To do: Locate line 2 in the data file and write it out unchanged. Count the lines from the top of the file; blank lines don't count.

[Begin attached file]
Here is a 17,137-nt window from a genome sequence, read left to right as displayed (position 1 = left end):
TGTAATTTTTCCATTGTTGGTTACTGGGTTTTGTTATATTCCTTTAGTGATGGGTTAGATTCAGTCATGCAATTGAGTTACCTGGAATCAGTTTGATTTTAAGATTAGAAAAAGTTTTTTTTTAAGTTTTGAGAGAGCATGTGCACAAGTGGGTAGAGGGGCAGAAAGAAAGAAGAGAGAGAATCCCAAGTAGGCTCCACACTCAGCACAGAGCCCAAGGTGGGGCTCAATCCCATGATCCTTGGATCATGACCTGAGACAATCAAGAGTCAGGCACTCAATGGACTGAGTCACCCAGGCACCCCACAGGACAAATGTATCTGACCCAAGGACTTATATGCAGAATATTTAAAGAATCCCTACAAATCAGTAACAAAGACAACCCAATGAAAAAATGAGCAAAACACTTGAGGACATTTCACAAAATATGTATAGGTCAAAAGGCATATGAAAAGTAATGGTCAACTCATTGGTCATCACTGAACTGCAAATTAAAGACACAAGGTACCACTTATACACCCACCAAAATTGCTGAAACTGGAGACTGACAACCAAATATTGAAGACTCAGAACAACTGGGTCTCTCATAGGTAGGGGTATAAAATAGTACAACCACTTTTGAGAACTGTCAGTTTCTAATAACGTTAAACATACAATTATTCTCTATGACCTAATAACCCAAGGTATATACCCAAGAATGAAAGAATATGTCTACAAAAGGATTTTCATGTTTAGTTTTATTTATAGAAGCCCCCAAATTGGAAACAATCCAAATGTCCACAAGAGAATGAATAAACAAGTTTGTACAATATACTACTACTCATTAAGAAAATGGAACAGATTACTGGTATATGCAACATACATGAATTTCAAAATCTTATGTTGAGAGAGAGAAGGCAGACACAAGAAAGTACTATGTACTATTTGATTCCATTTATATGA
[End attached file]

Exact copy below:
TGTAATTTTTCCATTGTTGGTTACTGGGTTTTGTTATATTCCTTTAGTGATGGGTTAGATTCAGTCATGCAATTGAGTTACCTGGAATCAGTTTGATTTTAAGATTAGAAAAAGTTTTTTTTTAAGTTTTGAGAGAGCATGTGCACAAGTGGGTAGAGGGGCAGAAAGAAAGAAGAGAGAGAATCCCAAGTAGGCTCCACACTCAGCACAGAGCCCAAGGTGGGGCTCAATCCCATGATCCTTGGATCATGACCTGAGACAATCAAGAGTCAGGCACTCAATGGACTGAGTCACCCAGGCACCCCACAGGACAAATGTATCTGACCCAAGGACTTATATGCAGAATATTTAAAGAATCCCTACAAATCAGTAACAAAGACAACCCAATGAAAAAATGAGCAAAACACTTGAGGACATTTCACAAAATATGTATAGGTCAAAAGGCATATGAAAAGTAATGGTCAACTCATTGGTCATCACTGAACTGCAAATTAAAGACACAAGGTACCACTTATACACCCACCAAAATTGCTGAAACTGGAGACTGACAACCAAATATTGAAGACTCAGAACAACTGGGTCTCTCATAGGTAGGGGTATAAAATAGTACAACCACTTTTGAGAACTGTCAGTTTCTAATAACGTTAAACATACAATTATTCTCTATGACCTAATAACCCAAGGTATATACCCAAGAATGAAAGAATATGTCTACAAAAGGATTTTCATGTTTAGTTTTATTTATAGAAGCCCCCAAATTGGAAACAATCCAAATGTCCACAAGAGAATGAATAAACAAGTTTGTACAATATACTACTACTCATTAAGAAAATGGAACAGATTACTGGTATATGCAACATACATGAATTTCAAAATCTTATGTTGAGAGAGAGAAGGCAGACACAAGAAAGTACTATGTACTATTTGATTCCATTTATATGA